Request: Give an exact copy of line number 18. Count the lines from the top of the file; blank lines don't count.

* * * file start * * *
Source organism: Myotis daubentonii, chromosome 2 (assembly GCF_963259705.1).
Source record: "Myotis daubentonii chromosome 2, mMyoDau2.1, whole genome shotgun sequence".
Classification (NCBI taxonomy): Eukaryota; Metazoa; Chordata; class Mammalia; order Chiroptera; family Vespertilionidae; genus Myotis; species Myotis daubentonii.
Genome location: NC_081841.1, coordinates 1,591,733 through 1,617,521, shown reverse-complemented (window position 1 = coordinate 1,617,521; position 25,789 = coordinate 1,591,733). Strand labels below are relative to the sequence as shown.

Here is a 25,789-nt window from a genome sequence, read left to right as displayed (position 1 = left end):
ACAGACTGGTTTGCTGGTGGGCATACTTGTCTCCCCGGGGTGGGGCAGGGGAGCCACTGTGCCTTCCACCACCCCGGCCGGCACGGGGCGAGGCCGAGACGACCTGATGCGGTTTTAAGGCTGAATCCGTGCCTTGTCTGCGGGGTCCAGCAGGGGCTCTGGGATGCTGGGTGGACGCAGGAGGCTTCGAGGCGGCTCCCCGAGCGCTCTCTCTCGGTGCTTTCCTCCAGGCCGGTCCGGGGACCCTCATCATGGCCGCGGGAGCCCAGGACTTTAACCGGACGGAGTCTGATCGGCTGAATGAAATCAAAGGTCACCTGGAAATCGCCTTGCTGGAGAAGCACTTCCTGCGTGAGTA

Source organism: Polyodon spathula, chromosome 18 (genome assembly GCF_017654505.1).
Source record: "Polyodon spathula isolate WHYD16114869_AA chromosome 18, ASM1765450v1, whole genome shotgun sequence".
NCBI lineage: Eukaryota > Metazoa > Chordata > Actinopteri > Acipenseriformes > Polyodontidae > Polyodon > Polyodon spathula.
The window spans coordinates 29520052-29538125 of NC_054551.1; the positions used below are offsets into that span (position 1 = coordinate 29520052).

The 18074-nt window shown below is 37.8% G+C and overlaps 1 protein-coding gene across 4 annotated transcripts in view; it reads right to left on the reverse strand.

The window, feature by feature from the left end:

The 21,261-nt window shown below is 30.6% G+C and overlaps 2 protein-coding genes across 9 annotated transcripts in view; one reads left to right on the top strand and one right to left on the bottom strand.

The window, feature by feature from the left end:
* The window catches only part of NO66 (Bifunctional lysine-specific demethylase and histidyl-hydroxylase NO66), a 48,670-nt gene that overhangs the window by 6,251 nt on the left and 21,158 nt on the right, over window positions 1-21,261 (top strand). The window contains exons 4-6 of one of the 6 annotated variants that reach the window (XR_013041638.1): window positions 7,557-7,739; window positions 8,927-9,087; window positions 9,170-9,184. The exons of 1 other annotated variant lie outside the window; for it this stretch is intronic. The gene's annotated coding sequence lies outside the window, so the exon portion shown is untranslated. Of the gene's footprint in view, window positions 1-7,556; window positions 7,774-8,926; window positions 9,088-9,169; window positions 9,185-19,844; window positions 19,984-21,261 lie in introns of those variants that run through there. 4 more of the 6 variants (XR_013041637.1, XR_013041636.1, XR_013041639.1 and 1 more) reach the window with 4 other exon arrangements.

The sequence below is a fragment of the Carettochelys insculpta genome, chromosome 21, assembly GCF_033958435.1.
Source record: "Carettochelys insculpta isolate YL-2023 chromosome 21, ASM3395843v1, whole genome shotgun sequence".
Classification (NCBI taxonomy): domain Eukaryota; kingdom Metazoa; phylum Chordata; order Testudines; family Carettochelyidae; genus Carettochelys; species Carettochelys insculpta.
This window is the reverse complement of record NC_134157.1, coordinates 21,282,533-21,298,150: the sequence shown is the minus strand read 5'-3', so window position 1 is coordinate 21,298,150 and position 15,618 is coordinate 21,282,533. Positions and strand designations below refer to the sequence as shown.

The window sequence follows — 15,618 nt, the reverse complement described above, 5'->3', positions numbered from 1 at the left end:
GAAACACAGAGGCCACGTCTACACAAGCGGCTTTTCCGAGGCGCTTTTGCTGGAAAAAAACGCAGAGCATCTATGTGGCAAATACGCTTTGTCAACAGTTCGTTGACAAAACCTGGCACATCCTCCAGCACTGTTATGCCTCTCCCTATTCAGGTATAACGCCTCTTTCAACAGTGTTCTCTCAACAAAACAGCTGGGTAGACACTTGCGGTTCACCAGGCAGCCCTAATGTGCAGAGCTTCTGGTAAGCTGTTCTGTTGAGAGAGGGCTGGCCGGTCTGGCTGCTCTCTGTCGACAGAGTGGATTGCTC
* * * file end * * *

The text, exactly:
Classification (NCBI taxonomy): domain Eukaryota; kingdom Metazoa; phylum Chordata; order Testudines; family Carettochelyidae; genus Carettochelys; species Carettochelys insculpta.